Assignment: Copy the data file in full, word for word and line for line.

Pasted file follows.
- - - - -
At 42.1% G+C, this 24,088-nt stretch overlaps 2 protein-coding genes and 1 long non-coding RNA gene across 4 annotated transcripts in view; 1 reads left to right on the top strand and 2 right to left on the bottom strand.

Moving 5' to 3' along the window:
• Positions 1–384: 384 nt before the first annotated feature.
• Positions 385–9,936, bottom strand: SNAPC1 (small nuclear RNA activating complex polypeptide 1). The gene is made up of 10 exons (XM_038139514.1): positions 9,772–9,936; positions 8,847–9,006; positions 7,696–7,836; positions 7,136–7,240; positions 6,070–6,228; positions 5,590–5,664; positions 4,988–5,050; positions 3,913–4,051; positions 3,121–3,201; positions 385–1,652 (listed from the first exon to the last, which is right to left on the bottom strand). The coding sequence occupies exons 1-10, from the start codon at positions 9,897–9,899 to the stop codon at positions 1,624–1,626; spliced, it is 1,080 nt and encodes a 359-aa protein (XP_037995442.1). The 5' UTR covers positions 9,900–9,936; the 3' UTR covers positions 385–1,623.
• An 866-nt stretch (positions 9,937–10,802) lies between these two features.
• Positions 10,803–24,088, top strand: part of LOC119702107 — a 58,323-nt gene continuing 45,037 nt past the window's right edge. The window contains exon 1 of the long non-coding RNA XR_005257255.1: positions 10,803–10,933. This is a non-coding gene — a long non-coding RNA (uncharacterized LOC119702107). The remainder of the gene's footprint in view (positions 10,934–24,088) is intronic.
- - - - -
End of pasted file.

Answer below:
At 42.1% G+C, this 24,088-nt stretch overlaps 2 protein-coding genes and 1 long non-coding RNA gene across 4 annotated transcripts in view; 1 reads left to right on the top strand and 2 right to left on the bottom strand.

Moving 5' to 3' along the window:
• Positions 1–384: 384 nt before the first annotated feature.
• Positions 385–9,936, bottom strand: SNAPC1 (small nuclear RNA activating complex polypeptide 1). The gene is made up of 10 exons (XM_038139514.1): positions 9,772–9,936; positions 8,847–9,006; positions 7,696–7,836; positions 7,136–7,240; positions 6,070–6,228; positions 5,590–5,664; positions 4,988–5,050; positions 3,913–4,051; positions 3,121–3,201; positions 385–1,652 (listed from the first exon to the last, which is right to left on the bottom strand). The coding sequence occupies exons 1-10, from the start codon at positions 9,897–9,899 to the stop codon at positions 1,624–1,626; spliced, it is 1,080 nt and encodes a 359-aa protein (XP_037995442.1). The 5' UTR covers positions 9,900–9,936; the 3' UTR covers positions 385–1,623.
• An 866-nt stretch (positions 9,937–10,802) lies between these two features.
• Positions 10,803–24,088, top strand: part of LOC119702107 — a 58,323-nt gene continuing 45,037 nt past the window's right edge. The window contains exon 1 of the long non-coding RNA XR_005257255.1: positions 10,803–10,933. This is a non-coding gene — a long non-coding RNA (uncharacterized LOC119702107). The remainder of the gene's footprint in view (positions 10,934–24,088) is intronic.